Video: Fractured first family

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updated 11/18/2005 11:28:16 AM ET 2005-11-18T16:28:16
STORY

Beyond the Iraq debate, the leak investigation, the poll numbers, are new reports of a strange rift between not just the president and the vice president but even the president and his own father.

According to administration sources cited by Jeff Kuhner of "The Washington Times" and "Inside on the News," the break with former President George Bush was spurred by an October interview with the "New Yorker Magazine," by Brent Scowcroft who was national security advisor in the first Bush administration.  "The president is convinced Mr.  Scowcroft consulted with Mr. Bush's father prior to delivering the devastating critique of the president's Iraq policy," according to the article.

The president's relationship with Karl Rove is not much better.  Mr. Bush had believed Rove's claim that he played no part in the leak of Valerie Plame's identity.  When facts suggested otherwise in the ramp up to Scooter Libby's indictment, the Rove/Bush relationship became tense.  Now, according to Mr. Kuhner's column, the president maintains daily contact with only four people.  His wife, his mother, Secretary of State Condoleezza Rice and Undersecretary of State Karen Hughes.

Kuhner joined MSNBC's Keith Olbermann on Thursday's 'Countdown' to discuss the article and the reported rift.

To read an excerpt from their conversation, continue to the text below. To watch the video, click on the "Launch" button to the right.

KEITH OLBERMANN:  You write about the practical effect of the president's isolation.  But what about the isolation itself?  How severe are you being told it is?

JEFFREY KUHNER, "INSIGHT ON THE NEWS":   Well, what my sources are basically telling me is that the president is pretty much hunkered down in a bunker.  He feels profoundly betrayed by advisors and aides close to him.

As you mentioned on the CIA leak case, and also frankly on the war in Iraq.  What I found just surprising in talking to people at the White House, was just how deep that distrust went with the president.  Not just with Karl Rove but obviously with his father who, he's relied on quite extensively the past four to five years in terms of giving him domestic and foreign policy advice.

OLBERMANN:  The president had never, the knowledge of the general media, I suppose, sought the counsel of his father before going to war.  But I take it that it is no longer limited to that region in which they're no longer conferring.

KUHNER:  Well, that's, I think, one of the misconceptions from the article that came out on "Insight."  The president and the father still have a good personal relationship.  They talk to one another at family functions and so forth.  But what has changed is their professional relationship.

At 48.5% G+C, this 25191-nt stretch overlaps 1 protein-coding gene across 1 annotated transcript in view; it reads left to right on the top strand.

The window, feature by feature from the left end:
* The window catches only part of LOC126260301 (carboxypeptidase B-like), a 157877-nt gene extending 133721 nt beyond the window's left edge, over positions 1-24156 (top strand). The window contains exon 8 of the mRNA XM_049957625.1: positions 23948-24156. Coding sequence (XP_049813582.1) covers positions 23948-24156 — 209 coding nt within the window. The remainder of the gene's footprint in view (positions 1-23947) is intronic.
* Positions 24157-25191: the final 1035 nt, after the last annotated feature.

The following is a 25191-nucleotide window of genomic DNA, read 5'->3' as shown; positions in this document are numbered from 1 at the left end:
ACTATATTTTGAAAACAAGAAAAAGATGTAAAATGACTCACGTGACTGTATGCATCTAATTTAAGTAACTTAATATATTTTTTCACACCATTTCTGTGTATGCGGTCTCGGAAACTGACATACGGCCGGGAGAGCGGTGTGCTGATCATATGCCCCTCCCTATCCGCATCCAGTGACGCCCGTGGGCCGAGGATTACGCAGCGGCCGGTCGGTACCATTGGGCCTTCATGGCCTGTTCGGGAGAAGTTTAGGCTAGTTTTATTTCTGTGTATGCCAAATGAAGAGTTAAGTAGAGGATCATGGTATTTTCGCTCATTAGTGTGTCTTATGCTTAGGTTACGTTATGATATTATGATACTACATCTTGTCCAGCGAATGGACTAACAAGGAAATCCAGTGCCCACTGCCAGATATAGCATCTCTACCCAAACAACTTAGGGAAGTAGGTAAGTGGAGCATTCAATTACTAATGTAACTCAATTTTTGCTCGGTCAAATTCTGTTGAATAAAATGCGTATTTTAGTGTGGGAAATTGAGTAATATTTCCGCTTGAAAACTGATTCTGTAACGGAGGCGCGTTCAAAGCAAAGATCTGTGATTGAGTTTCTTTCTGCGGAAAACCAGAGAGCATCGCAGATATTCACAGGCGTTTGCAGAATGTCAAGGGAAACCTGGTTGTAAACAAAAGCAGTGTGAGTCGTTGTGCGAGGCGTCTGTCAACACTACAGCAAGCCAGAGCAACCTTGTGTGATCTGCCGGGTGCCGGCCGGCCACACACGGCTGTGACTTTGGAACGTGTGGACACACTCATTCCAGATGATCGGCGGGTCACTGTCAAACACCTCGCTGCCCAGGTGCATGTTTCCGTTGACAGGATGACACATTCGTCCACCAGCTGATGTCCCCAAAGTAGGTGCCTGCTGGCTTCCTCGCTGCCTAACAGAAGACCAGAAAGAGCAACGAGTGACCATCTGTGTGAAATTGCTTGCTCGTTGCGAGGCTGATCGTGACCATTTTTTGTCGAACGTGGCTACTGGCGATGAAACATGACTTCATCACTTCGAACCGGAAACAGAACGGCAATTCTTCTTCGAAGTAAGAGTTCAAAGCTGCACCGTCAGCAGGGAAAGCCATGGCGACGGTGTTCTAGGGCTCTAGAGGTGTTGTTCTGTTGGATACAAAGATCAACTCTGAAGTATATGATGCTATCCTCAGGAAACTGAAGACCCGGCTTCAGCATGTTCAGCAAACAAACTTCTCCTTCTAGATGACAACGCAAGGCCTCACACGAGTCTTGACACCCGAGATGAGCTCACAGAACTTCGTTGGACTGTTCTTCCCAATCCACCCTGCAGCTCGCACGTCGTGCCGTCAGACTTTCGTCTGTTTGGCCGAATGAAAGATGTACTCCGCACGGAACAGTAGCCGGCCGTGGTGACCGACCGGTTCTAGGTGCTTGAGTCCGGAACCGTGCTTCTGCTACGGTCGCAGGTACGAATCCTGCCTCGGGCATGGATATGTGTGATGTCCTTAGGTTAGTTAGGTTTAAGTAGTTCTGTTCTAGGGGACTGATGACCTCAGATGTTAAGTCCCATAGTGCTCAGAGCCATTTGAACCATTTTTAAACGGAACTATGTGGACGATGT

And that is sort of philosophical divide between Bush 41 and Bush, the current president, was really always there.

Keith, as you probably know, many conservatives, myself included, were very critical of Bush 41's policies.  We thought he made a tragic mistake in not standing up to Slobodan Milosevic when he was rampaging through Croatia and Slovenia.

We thought he had turned hit back on the democracy protestors in China and Tiananmen Square.  And we felt certain he made a key mistake in not toppling Saddam Hussein after expelling Iraqi forces from Kuwait.

And I think George Bush, for the most part, agrees with that sort of conservative critique of his father and Jim Baker and Brent Scowcroft.  So this philosophical distance wasn't so spraying.  I think what has angered the president is that Brent Scowcroft would go out in public and give an interview to the "New Yorker" and attack the president in such a public and forceful way.  And obviously, he felt that this had to have the tacit approval of his father.

OLBERMANN:  Returning to this president and his river with Karl Rove, you describe it as tense.  But the president is still seen as regularly seeking Mr. Rove's advice.  That must be an extraordinary balance.  How is that working?

KUHNER:  Yeah, what my sources have been telling me is that about three or four weeks ago, when the really, the whole story really broke in terms of the CIA leak case and Libby was under, you've been indicted, and the frenzy in the press about whether Karl Rove would be indicted.  That the president felt profoundly betrayed by Rove.  He felt that Rove had sort of misled him.  In terms of not having spoken with Valerie Plame.

And apparently, he had taken Rove to the woodshed.  Really just reamed him out.  So personally, things have been tense between them over the last couple weeks.  But as another item "Insight" mentions, Rove really though is now back in the saddle.  The president and the White House people feel that as this investigation goes on, day by day, and they feel that although things with Woodward may have changed things now.

But at least until a couple days ago, the indictment of Libby was pretty much where Fitzgerald had fired his bolt.  I think now, people in the White House are saying that Rove has to get back to doing what he does best which is win elections.

And last week or so, he's been back actively plotting the GOP comeback in '06.

Watch 'Countdown' each weeknight at 8 p.m. ET

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